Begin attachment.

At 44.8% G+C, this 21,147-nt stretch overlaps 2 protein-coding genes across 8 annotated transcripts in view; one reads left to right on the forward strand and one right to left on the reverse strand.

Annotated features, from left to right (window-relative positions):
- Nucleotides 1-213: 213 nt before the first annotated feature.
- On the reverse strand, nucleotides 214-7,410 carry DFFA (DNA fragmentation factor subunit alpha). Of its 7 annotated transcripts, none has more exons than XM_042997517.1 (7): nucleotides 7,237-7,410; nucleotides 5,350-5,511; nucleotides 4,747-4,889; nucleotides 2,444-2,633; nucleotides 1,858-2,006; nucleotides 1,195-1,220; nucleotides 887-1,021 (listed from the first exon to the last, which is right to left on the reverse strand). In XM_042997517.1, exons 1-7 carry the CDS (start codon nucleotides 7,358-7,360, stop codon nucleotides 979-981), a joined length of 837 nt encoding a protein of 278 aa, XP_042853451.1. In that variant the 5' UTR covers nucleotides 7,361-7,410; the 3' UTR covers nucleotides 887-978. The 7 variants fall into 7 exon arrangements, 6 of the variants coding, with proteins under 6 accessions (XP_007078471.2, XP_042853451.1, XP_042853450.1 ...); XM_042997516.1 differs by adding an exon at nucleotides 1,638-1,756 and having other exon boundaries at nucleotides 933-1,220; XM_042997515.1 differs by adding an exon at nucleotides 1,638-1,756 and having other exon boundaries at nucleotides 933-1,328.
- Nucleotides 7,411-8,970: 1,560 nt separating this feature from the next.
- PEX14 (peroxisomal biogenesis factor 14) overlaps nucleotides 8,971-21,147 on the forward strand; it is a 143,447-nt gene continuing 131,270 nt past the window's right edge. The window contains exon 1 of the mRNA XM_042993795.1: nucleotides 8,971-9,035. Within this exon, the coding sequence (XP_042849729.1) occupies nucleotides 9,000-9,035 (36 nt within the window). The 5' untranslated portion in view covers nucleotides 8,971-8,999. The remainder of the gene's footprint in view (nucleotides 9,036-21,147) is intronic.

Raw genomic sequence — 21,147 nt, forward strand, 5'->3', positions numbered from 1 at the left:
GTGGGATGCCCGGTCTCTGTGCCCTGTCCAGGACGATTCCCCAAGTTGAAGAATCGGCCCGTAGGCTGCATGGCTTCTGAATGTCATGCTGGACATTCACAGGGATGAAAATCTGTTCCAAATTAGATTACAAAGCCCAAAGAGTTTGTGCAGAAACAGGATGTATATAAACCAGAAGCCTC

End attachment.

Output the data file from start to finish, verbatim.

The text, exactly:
At 44.8% G+C, this 21,147-nt stretch overlaps 2 protein-coding genes across 8 annotated transcripts in view; one reads left to right on the forward strand and one right to left on the reverse strand.

Annotated features, from left to right (window-relative positions):
- Nucleotides 1-213: 213 nt before the first annotated feature.
- On the reverse strand, nucleotides 214-7,410 carry DFFA (DNA fragmentation factor subunit alpha). Of its 7 annotated transcripts, none has more exons than XM_042997517.1 (7): nucleotides 7,237-7,410; nucleotides 5,350-5,511; nucleotides 4,747-4,889; nucleotides 2,444-2,633; nucleotides 1,858-2,006; nucleotides 1,195-1,220; nucleotides 887-1,021 (listed from the first exon to the last, which is right to left on the reverse strand). In XM_042997517.1, exons 1-7 carry the CDS (start codon nucleotides 7,358-7,360, stop codon nucleotides 979-981), a joined length of 837 nt encoding a protein of 278 aa, XP_042853451.1. In that variant the 5' UTR covers nucleotides 7,361-7,410; the 3' UTR covers nucleotides 887-978. The 7 variants fall into 7 exon arrangements, 6 of the variants coding, with proteins under 6 accessions (XP_007078471.2, XP_042853451.1, XP_042853450.1 ...); XM_042997516.1 differs by adding an exon at nucleotides 1,638-1,756 and having other exon boundaries at nucleotides 933-1,220; XM_042997515.1 differs by adding an exon at nucleotides 1,638-1,756 and having other exon boundaries at nucleotides 933-1,328.
- Nucleotides 7,411-8,970: 1,560 nt separating this feature from the next.
- PEX14 (peroxisomal biogenesis factor 14) overlaps nucleotides 8,971-21,147 on the forward strand; it is a 143,447-nt gene continuing 131,270 nt past the window's right edge. The window contains exon 1 of the mRNA XM_042993795.1: nucleotides 8,971-9,035. Within this exon, the coding sequence (XP_042849729.1) occupies nucleotides 9,000-9,035 (36 nt within the window). The 5' untranslated portion in view covers nucleotides 8,971-8,999. The remainder of the gene's footprint in view (nucleotides 9,036-21,147) is intronic.

Raw genomic sequence — 21,147 nt, forward strand, 5'->3', positions numbered from 1 at the left:
GTGGGATGCCCGGTCTCTGTGCCCTGTCCAGGACGATTCCCCAAGTTGAAGAATCGGCCCGTAGGCTGCATGGCTTCTGAATGTCATGCTGGACATTCACAGGGATGAAAATCTGTTCCAAATTAGATTACAAAGCCCAAAGAGTTTGTGCAGAAACAGGATGTATATAAACCAGAAGCCTC